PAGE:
The team headed back to the Blitz Buggy for a nap and continued poking around the next night before starting for home. The squealing Blitz Buggy drew attention to them at every enemy guard post. The crew resorted to shouting angrily at the guards that they were German staff officers in a hurry. The Italians it seems, were all too familiar with stroppy German officers behaving badly, and let them through each time without question.

The Blitz Buggy hit a mine on its next outing, losing a wheel. Stirling wasn’t ready to give up on it. He towed it 400 miles home to fix it. It also received a lethal upgrade in the shape of a trio of Vickers K machine guns. Used by the RAF for aerial combat, the .303 calibre guns had a rapid rate of fire. They would prove handy on the next mission. It would be the Blitz Buggy’s last hurrah.

In July, Stirling and his team attacked an enemy airfield at Bagush. Creeping in on foot, they destroyed twenty two enemy aircraft with explosives. A few hours later, Stirling took the Blitz Buggy and a Jeep back to the airfield. Driving up and down the lines of parked aircraft, they sprayed them with their Vickers machine guns, setting fifteen on fire. The successful raid became a blueprint for SAS hit and run raids to come. As they sped home across the desert, Italian aircraft hunted them down. The Blitz Buggy was strafed, set on fire and destroyed. There would not be another, until some fifty odd years later.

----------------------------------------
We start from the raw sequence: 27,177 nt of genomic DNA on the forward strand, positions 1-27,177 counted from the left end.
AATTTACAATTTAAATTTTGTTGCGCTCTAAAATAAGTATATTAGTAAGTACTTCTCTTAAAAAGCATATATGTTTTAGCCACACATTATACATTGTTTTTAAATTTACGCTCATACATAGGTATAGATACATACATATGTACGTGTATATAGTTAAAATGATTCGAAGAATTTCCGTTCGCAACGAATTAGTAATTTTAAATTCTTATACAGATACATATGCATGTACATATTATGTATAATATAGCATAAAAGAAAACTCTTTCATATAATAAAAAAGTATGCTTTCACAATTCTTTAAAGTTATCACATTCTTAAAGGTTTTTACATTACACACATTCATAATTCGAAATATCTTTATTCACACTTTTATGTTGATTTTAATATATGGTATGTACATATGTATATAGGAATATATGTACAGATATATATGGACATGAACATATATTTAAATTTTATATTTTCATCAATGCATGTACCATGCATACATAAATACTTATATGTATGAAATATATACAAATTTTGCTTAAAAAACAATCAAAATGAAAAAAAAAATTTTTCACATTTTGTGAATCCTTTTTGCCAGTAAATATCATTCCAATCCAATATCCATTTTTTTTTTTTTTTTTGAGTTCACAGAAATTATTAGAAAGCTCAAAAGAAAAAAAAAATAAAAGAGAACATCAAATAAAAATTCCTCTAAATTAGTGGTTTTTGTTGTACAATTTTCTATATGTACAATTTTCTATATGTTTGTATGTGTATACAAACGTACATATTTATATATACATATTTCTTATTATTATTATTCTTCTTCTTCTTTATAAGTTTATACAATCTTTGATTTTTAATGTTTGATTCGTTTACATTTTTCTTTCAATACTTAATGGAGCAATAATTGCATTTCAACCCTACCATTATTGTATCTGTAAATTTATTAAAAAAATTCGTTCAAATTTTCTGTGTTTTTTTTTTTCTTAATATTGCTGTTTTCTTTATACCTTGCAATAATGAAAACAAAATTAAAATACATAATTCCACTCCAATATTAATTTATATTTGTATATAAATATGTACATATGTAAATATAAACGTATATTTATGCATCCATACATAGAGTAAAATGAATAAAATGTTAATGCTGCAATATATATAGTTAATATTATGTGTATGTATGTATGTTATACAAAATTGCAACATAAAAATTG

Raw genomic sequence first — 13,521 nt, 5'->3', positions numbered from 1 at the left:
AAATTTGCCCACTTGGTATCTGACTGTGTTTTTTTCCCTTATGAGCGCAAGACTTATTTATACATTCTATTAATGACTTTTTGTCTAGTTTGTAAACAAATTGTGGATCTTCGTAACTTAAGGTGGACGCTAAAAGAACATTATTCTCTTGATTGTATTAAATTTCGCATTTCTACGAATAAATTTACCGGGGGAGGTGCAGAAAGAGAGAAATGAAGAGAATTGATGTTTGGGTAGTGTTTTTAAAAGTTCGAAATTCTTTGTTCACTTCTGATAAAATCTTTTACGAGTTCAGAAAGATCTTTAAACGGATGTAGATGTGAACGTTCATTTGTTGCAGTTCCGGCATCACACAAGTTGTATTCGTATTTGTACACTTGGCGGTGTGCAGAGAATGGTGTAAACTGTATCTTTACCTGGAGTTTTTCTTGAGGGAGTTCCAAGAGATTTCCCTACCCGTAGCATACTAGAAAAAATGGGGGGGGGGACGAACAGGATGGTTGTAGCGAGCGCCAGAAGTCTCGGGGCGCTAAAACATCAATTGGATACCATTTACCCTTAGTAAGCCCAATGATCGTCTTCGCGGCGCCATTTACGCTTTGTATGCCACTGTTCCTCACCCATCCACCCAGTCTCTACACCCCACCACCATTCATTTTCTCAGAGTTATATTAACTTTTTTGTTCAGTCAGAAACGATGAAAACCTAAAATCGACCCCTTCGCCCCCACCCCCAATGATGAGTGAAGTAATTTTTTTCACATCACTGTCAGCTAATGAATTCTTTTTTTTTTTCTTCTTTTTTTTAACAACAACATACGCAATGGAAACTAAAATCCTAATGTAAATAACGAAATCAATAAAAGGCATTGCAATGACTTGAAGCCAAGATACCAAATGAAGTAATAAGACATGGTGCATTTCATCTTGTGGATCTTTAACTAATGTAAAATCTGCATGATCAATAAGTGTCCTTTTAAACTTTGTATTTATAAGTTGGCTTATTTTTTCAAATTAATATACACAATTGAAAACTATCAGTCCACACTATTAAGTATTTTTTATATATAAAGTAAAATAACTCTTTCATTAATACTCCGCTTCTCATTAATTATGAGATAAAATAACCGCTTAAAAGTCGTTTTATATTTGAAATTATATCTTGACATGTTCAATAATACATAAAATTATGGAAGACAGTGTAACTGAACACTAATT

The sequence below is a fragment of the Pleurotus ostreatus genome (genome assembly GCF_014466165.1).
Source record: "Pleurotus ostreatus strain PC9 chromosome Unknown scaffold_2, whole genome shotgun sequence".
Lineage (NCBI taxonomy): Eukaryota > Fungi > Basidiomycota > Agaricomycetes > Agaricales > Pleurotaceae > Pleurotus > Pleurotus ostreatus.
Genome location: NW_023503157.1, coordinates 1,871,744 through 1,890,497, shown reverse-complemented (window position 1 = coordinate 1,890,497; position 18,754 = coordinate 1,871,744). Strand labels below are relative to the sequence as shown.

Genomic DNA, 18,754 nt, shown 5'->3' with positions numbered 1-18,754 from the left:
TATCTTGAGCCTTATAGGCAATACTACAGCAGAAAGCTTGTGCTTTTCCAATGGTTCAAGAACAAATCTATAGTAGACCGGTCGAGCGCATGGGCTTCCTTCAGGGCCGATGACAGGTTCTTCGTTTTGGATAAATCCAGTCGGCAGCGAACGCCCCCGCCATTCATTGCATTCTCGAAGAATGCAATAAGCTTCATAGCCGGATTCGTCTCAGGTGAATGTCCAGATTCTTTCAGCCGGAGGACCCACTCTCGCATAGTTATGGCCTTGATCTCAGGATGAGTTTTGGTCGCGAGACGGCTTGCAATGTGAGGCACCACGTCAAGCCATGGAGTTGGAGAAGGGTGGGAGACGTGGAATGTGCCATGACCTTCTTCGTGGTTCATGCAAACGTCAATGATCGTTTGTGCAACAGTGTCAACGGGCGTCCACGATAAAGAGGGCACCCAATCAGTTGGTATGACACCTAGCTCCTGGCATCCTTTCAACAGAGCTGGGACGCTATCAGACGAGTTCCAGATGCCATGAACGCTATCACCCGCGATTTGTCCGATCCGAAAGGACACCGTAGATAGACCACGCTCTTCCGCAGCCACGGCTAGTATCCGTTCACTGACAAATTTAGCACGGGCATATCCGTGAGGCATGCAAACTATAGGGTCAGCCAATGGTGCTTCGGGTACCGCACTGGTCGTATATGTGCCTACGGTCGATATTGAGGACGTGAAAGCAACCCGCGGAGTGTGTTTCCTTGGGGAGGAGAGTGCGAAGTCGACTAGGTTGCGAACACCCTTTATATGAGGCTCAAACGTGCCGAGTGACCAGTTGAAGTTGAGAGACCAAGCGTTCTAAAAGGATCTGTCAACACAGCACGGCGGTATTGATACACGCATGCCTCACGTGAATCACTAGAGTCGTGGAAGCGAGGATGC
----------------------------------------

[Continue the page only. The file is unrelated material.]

Immortalised in wartime photographs, the Blitz Buggy fascinated military vehicle enthusiast, Peter Sanders. In the late nineties he set about building a recreation of Stirling’s personal car. Surviving Ford station wagons were far too valuable to cut up, so he started out with a period Ford sedan with a good V8 engine. Scrounging up parts from a rusty, knackered 1941 military spec C11, he sent off his pile of bits to a restoration company who prepared the car while he sourced bodywork panels. Desert veterans helped him add all the correct features the original Blitz Buggy enjoyed, including a rare set of desert tyres, a replicated condenser and a sun compass. The completed car graced several military shows alongside restored historic vehicles belonging to a group called the Desert Raiders.

Currently it languishes in storage. Perhaps one day not too far away, it will be out and about again. If you come across a murky coloured car that looks a bit like a chop top Mad Max roadster, festooned with petrol cans and some vintage machine guns, tip a can of bully beef in salute to the memory of an extraordinary car that lived a brief, extraordinary life.

About The Author

Steve Swanson

Steve turns any opportunity to write about cars into a roadtrip. It's seen him ride shotgun in a Bentley Blower with Clive Cussler, and cross paths with automotive YouTubers in Canada and the US. His work has been published in Classic Cars and Classic American and some magazines that no MotorPunk reader has ever heard of. When he's not writing or driving you can find him kicking tyres at seedy auctions and hawking junk optimistically described as Automobilia